For specific information about changes in your court location, please see the Regional Notices at:
On Thursday March 19, we met with Chief Justice Morawetz of the Superior Court of Justice and senior family law judge Justice Stephenson as well as their senior staff to discuss the importance of women fleeing abuse being able to access the court quickly. It was a positive and constructive meeting, and we continue to work collaboratively to share information and strategies.
Here are key points for you to share with your clients:
- Ontario’s courts have suspended their regular operations
- Filing counters remain open with reduced hours (10 a.m.-12 noon and 2:00 p.m.-4:00 p.m.), but this could change at any time
- Documents for urgent matters only can be filed electronically: https://www.ontario.ca/page/file-divorce-application-online
- Duty counsel services are being provided remotely by Legal Aid Ontario. How this is being done will vary from one court jurisdiction to another. For more information: https://www.legalaid.on.ca/news/covid-19-update-on-our-client-services/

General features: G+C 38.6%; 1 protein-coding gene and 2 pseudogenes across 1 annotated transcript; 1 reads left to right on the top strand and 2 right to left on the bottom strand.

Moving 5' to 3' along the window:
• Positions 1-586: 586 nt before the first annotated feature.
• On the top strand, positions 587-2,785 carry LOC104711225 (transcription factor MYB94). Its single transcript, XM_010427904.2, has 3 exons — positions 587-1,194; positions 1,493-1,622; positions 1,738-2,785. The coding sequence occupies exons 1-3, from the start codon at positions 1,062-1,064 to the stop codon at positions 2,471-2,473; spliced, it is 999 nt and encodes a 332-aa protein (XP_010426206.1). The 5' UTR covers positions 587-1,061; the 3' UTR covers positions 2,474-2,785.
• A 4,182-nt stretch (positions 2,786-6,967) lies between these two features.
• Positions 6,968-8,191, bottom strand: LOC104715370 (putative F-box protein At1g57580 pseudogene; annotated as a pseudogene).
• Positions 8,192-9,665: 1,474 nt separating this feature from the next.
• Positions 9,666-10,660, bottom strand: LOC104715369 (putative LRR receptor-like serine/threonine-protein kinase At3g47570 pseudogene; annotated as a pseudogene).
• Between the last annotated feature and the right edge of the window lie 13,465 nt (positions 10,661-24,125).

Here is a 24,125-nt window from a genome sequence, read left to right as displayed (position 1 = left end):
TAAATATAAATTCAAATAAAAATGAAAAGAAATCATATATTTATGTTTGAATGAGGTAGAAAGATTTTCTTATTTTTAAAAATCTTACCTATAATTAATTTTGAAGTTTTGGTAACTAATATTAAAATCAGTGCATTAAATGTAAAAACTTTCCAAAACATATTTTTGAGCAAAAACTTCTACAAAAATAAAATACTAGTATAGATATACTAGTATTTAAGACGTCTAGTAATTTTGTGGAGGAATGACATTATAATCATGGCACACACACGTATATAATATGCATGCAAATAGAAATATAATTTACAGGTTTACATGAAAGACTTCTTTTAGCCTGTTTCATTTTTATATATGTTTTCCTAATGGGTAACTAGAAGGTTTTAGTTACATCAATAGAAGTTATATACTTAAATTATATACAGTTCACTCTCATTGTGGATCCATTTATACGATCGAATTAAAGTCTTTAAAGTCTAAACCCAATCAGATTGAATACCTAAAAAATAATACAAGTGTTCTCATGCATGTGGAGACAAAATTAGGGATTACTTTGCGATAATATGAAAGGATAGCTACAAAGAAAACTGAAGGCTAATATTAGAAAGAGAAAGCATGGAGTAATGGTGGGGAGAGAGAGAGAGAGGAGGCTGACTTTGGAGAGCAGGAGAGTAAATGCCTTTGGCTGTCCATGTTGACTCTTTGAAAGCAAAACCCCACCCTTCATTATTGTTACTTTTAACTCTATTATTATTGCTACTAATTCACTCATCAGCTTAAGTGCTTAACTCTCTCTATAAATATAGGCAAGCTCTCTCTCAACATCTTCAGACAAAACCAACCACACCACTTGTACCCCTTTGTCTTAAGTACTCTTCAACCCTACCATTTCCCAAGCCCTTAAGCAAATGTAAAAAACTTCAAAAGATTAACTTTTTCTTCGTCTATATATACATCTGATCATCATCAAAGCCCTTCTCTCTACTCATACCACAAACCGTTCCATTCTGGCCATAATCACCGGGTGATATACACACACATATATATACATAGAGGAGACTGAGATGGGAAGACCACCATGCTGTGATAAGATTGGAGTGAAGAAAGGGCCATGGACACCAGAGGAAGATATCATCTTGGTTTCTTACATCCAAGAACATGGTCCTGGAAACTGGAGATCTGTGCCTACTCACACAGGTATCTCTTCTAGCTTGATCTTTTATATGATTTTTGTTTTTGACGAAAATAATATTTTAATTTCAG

- Information and Referral Coordinator services will be available electronically. Download the IRC contact list now
- There will be some flexibility and understanding that not all documents being filed will be as professionally put together and as complete as is usually required. As long as affidavits contain detailed evidence, this should be acceptable
- Urgent matters that will be heard by the court include: custody, access, child protection, failure to return children, restraining orders, exclusive possession of the matrimonial home and, especially when the financial situation may preclude a woman from being able to get to a safe place, support
- Triage judges are in place at each family court to determine which cases are urgent
Accessing family law advice and assistance
Virtual Legal Clinic